If eyes are the windows to the soul, what are bionic eyes, or cataract-free eyes with replacement lenses - hey, they even gave me the guarantee card that goes with it when they fixed my eye earlier this week.
My soul feels lighter, I must admit; it's easier to see. I can type. I can drink coffee while I type (is that good for the keyboard?). I can read and I can write. So maybe my eyes are smiling brighter now. Who knows? Meanwhile the windows to my home are cleaner, brighter and warmer too - we've just got double-glazing, at last!
Are glasses double-glazing for the eyes?
And why don't kids like to wear glasses? I loved mine because they made it easier to avoid catching the wrong bus and being late to school. I thought they made me special, because my Mum wore glasses. Then I learned to hate them over time, wishing I wasn't always wearing breakable stuff on my face, with weighted arms over my ears, and general inconvenience. So now I'm typing these reviews without glasses - hurray! I can only see one of each letter (a huge improvement over life before cataract removal), and I'm happy!
So... let me happily give you some children's book reviews, and ponder which children are or are not wearing glasses in these books.
I'll start with Kiboko, by Amelia De Mello, a gorgeous picture book which combines wonderful original art (from African artist Edward Kimambo) with a pleasingly lyrical story, simply told and filled with sweet wise lessons. Enjoy this tale of a hippopotamus following his dreams, while you dream of of lively easy-drinking coffee. No eyewear on hippo and friends, but you have to see those pink flamingos, and read those color-coded Kiswahili words!
Another book for small readers is Three Monkeys Welcome to Treehouse Lane. The text offers intriguing questions and multiple choice answers concerning how you view a new house, make friends, and deal with everyday childrens' problems. It's a nicely thought-out, intriguing tale for small kids, and reminds them that friends can look very different from yourself. (They might even wear glasses). Enjoy with some well-balanced smooth three-star coffee.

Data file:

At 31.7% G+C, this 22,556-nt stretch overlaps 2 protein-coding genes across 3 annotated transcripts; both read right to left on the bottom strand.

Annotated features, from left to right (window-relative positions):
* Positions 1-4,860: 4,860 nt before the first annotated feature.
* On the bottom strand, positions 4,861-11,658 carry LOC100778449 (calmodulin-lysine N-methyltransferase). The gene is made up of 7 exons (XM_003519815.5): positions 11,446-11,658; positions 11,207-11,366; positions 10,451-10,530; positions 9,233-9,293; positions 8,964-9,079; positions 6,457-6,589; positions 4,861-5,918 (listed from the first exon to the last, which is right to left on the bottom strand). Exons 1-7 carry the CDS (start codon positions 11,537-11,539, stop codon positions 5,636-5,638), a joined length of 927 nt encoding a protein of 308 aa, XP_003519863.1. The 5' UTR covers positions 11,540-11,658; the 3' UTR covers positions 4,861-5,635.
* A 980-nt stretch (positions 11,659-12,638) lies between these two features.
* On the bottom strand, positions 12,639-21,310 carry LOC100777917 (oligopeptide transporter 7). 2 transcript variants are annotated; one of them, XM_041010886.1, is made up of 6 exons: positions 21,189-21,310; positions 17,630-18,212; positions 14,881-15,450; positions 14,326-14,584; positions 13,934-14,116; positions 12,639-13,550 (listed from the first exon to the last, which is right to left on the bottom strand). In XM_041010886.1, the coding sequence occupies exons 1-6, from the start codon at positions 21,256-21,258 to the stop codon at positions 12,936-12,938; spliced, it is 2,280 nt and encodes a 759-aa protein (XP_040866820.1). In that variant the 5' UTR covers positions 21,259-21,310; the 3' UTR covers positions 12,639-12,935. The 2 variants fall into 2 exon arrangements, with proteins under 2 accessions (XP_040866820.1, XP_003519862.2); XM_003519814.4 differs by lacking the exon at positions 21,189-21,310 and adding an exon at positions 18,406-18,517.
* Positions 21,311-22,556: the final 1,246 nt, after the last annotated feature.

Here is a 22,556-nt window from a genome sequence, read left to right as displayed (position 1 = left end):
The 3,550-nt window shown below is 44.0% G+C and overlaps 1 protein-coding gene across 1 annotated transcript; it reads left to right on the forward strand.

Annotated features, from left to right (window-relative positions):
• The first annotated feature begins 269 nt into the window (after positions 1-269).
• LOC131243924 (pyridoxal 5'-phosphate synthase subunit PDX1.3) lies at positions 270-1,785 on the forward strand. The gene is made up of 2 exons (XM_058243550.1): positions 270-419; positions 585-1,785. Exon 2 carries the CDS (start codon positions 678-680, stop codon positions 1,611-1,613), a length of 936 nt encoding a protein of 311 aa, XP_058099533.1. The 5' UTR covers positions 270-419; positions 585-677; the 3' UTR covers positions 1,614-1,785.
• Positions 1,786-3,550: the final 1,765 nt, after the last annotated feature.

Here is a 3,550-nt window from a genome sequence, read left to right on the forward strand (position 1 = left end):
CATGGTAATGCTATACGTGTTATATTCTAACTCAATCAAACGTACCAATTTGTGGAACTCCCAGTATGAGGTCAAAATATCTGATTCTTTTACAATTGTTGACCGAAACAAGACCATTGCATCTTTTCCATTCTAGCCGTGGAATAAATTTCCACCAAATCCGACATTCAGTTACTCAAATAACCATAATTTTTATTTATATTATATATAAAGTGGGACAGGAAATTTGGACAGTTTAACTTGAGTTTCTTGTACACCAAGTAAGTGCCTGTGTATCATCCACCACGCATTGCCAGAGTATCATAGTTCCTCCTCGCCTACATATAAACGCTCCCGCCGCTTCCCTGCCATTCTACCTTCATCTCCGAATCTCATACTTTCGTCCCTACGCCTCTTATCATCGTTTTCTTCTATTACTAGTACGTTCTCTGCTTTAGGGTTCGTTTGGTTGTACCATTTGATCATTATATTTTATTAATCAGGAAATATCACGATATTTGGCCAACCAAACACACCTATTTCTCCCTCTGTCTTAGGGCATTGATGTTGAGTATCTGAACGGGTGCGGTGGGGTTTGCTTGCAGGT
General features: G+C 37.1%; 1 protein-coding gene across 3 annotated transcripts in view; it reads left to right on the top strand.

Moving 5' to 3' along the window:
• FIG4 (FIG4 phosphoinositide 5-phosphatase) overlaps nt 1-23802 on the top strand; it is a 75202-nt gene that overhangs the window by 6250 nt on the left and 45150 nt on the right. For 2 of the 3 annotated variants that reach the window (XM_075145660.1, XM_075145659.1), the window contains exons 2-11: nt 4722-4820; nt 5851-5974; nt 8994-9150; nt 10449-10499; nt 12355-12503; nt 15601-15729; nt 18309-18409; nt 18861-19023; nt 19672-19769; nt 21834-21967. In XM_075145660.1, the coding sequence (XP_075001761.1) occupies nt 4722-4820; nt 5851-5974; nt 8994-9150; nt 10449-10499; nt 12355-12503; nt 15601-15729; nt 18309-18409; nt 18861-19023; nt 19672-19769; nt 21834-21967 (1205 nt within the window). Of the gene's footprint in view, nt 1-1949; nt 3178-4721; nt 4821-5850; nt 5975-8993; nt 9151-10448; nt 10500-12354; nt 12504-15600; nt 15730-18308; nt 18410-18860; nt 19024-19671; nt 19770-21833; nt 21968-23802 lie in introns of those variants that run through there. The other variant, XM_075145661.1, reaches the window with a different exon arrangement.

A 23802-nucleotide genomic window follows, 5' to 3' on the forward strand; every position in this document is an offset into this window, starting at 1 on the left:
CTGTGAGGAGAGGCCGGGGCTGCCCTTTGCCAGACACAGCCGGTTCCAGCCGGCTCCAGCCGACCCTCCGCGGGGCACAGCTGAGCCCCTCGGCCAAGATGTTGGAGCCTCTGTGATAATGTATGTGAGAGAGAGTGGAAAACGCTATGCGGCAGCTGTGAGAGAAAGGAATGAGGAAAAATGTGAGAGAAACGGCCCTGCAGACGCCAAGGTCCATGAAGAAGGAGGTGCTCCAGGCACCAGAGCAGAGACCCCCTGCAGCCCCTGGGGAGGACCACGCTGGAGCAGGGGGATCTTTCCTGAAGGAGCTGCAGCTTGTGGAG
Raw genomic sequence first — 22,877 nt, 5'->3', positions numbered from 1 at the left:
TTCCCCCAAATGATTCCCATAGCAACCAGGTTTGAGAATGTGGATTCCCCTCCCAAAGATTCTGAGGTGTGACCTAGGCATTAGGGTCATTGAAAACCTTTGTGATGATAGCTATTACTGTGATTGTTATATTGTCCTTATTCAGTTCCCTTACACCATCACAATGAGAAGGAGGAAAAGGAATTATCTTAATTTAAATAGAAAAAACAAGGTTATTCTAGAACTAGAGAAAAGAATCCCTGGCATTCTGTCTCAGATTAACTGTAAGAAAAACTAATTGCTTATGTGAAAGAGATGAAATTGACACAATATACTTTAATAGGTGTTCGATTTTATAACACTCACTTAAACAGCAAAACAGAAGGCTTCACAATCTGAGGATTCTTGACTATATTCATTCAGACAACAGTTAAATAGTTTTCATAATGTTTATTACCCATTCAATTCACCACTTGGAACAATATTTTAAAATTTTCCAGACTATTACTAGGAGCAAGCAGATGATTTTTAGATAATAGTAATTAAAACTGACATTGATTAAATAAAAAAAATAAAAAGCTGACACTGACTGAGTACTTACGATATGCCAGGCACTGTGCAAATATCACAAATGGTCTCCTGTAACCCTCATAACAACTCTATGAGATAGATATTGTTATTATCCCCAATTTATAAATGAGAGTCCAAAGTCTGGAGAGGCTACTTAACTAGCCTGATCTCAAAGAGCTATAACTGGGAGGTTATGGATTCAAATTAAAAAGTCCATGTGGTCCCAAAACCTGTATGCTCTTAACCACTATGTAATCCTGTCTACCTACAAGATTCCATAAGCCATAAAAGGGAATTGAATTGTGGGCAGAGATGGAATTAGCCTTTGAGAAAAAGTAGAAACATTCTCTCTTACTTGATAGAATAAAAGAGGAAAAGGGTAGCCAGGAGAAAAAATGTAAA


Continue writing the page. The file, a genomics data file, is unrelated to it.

For older readers (middle grade and above), The Bettanys on the Home Front by Helen Barber is an excellent introduction to a timeless girls series - one my mother enjoyed as a child, and I enjoyed following her. The original Chalet School books by Eleanor M Brent-Dyer were set post-WWI and featured an adult sister starting a school which her younger sister attended. The Bettanys on the Home Front introduces the older siblings aged around 14, while baby sister's still a baby and the casualties from world war have just begun to take effect. If you like Downton Abbey, old girls' school stories, or especially the Chalet School, or if you just want something clean and fun for a girl to read, this is the one for you. Drink some well-balanced full-flavored coffee and enjoy. (And yes, some of the girls do wear glasses.)
How I Met The Beatles (and how they broke my heart) by Barbara J Guardino is another good book for middle-grade girls, teaching lessons for everyday from the convincing story of a girl who worshiped the Beatles. How little life has changed! Enjoy a lively easy-drinking two-star coffee with this lively easy-reading book, and, if you were a Beatles fan, enjoy the authentic sense of time and place - small-town America with a touch of Liverpool!
White Swans by Annamaria Bazzi might be aimed at slightly older or maturer readers. Nicely lowkey romance blends with a regency world, a touch of science fiction and magic, and some fascinating questions of duty, love, and how to treat people as people. For anyone who loves regency romances or magic, this might be the perfect choice. Enjoy with some elegantly complex four-star coffee.
Then, for the guys - possibly mature middle-grade, but certainly young adult and adult - there's Camouflaged Encounters by David Englund. It's not the first in the series, but it represents a step forward from everyman the wannabe Superman to everyman the savior of the world, and it's surprisingly good fun. What if aliens were among us, manufacturing our wars, our politics and more, just for the sake of winning a game? What would you do if you a) knew they were there, and b) were possibly, purely by accident, the only person who could do anything about them? Enjoy some bright lively easy-drinking coffee, and gaze into the windows of an alien's soul.